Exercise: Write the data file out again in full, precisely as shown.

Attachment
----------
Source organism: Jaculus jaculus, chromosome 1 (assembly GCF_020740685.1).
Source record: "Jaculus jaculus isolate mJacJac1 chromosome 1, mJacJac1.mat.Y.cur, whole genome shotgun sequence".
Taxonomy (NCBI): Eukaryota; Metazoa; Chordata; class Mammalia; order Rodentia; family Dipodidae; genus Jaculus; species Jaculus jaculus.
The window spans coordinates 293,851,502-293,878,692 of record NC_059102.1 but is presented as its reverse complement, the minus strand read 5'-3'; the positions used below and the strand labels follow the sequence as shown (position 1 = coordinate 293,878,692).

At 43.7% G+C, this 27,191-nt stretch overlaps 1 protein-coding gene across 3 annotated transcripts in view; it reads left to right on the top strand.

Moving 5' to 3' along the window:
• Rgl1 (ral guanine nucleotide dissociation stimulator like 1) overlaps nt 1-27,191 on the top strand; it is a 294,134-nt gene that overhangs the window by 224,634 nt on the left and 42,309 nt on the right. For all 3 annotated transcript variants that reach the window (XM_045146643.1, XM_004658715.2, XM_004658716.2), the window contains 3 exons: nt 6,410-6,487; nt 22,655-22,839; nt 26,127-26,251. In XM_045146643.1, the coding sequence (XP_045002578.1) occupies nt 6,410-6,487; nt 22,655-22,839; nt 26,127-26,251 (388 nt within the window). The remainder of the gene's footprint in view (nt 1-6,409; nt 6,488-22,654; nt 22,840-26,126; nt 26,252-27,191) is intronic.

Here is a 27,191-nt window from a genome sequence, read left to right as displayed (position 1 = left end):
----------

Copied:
Source organism: Jaculus jaculus, chromosome 1 (assembly GCF_020740685.1).
Source record: "Jaculus jaculus isolate mJacJac1 chromosome 1, mJacJac1.mat.Y.cur, whole genome shotgun sequence".
Taxonomy (NCBI): Eukaryota; Metazoa; Chordata; class Mammalia; order Rodentia; family Dipodidae; genus Jaculus; species Jaculus jaculus.
The window spans coordinates 293,851,502-293,878,692 of record NC_059102.1 but is presented as its reverse complement, the minus strand read 5'-3'; the positions used below and the strand labels follow the sequence as shown (position 1 = coordinate 293,878,692).

At 43.7% G+C, this 27,191-nt stretch overlaps 1 protein-coding gene across 3 annotated transcripts in view; it reads left to right on the top strand.

Moving 5' to 3' along the window:
• Rgl1 (ral guanine nucleotide dissociation stimulator like 1) overlaps nt 1-27,191 on the top strand; it is a 294,134-nt gene that overhangs the window by 224,634 nt on the left and 42,309 nt on the right. For all 3 annotated transcript variants that reach the window (XM_045146643.1, XM_004658715.2, XM_004658716.2), the window contains 3 exons: nt 6,410-6,487; nt 22,655-22,839; nt 26,127-26,251. In XM_045146643.1, the coding sequence (XP_045002578.1) occupies nt 6,410-6,487; nt 22,655-22,839; nt 26,127-26,251 (388 nt within the window). The remainder of the gene's footprint in view (nt 1-6,409; nt 6,488-22,654; nt 22,840-26,126; nt 26,252-27,191) is intronic.

Here is a 27,191-nt window from a genome sequence, read left to right as displayed (position 1 = left end):